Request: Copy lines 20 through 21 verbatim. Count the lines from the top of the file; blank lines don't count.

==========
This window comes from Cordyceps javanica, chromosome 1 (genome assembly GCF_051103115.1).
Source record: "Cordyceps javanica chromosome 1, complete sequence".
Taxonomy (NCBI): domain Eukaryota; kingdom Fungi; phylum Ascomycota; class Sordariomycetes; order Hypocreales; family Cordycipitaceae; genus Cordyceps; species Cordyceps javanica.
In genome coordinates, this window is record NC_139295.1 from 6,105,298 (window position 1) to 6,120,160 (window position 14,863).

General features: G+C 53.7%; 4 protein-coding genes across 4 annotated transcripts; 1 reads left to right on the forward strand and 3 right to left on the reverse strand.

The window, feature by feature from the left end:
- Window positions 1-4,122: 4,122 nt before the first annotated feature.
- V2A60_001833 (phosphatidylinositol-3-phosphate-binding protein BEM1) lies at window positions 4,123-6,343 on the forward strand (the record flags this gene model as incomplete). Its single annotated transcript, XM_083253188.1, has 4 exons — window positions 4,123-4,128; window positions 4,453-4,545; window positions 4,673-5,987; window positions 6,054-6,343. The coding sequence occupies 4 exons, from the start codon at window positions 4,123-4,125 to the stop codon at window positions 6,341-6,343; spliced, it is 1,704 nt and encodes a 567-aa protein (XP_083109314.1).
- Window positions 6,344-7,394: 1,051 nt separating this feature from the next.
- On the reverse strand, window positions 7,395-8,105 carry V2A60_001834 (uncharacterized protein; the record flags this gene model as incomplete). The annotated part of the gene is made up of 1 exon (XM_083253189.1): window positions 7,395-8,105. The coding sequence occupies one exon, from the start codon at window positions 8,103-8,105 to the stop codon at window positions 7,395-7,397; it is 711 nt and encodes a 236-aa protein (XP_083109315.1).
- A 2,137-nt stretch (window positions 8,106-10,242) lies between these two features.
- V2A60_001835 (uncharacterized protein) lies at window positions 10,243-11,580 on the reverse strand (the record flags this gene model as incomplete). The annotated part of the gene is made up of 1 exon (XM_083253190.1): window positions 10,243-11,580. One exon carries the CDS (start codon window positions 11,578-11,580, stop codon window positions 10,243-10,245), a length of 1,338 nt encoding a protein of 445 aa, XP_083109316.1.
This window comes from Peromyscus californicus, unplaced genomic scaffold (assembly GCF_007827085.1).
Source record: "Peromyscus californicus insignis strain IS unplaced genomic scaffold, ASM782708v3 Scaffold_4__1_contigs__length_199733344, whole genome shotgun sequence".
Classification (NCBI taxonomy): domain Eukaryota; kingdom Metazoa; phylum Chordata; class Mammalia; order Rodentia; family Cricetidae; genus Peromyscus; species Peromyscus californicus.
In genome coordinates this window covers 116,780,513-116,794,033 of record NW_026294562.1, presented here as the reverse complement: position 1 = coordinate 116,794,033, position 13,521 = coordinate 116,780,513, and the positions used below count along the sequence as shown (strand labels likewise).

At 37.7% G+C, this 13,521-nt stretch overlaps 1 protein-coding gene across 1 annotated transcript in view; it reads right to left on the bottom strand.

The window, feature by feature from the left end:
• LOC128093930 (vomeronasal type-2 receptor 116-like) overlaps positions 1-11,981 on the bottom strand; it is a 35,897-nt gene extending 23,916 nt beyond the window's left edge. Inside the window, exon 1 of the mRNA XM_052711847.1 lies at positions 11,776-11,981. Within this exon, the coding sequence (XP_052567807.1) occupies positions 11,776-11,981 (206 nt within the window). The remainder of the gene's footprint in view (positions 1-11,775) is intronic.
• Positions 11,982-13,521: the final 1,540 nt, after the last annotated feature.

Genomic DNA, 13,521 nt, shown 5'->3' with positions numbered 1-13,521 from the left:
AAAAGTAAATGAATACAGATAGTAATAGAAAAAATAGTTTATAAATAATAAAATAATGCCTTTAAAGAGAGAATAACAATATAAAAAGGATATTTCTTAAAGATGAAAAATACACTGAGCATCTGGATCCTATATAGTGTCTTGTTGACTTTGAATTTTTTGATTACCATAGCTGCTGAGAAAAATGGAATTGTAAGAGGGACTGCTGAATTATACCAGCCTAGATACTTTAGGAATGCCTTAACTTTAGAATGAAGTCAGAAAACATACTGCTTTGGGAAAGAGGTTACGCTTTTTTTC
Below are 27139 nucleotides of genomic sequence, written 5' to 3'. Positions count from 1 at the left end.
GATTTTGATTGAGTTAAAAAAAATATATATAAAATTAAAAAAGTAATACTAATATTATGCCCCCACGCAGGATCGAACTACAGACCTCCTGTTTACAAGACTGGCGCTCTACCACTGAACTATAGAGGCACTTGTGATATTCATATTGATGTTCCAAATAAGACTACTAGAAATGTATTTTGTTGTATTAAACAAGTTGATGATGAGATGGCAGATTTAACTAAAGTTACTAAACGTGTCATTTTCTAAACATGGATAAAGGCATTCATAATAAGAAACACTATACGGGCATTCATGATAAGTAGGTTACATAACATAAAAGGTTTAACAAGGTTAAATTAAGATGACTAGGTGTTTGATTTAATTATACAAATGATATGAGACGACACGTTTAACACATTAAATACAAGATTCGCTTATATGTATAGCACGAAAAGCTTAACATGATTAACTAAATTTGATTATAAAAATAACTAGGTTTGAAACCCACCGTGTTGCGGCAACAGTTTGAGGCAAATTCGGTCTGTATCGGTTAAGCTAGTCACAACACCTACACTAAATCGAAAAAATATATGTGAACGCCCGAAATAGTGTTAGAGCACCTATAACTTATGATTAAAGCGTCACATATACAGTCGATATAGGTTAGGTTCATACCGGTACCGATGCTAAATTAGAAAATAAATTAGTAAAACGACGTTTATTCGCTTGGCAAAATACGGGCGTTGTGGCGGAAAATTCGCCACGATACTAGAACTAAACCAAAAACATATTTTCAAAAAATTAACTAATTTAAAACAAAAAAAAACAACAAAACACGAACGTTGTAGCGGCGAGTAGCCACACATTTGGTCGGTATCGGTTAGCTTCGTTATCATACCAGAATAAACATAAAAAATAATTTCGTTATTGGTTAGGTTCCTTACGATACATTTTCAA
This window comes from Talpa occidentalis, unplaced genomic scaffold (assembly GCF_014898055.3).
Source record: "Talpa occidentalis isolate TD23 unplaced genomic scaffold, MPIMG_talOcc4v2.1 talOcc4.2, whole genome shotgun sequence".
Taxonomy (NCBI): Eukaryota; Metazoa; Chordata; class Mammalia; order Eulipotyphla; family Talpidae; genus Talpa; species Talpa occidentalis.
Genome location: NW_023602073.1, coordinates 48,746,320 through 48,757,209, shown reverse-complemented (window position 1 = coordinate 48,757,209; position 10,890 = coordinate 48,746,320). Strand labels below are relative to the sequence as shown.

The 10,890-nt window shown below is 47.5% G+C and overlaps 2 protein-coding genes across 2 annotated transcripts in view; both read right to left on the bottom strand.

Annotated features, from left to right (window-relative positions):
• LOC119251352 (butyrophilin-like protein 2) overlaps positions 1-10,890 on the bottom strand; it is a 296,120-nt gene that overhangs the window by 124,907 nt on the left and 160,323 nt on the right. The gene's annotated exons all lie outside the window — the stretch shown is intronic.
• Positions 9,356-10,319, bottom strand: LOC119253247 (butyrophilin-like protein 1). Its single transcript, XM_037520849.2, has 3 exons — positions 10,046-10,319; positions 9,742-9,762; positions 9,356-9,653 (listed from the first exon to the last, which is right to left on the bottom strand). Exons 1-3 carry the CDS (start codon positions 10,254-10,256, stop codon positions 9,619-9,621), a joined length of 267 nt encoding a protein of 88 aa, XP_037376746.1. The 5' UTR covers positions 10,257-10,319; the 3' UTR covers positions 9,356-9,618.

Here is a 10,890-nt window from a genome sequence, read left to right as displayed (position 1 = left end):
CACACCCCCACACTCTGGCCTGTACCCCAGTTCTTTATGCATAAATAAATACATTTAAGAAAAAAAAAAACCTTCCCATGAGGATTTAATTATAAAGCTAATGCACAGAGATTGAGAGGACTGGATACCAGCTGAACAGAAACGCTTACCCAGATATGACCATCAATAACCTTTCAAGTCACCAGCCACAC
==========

• Positions 11,982-13,521: the final 1,540 nt, after the last annotated feature.

Genomic DNA, 13,521 nt, shown 5'->3' with positions numbered 1-13,521 from the left: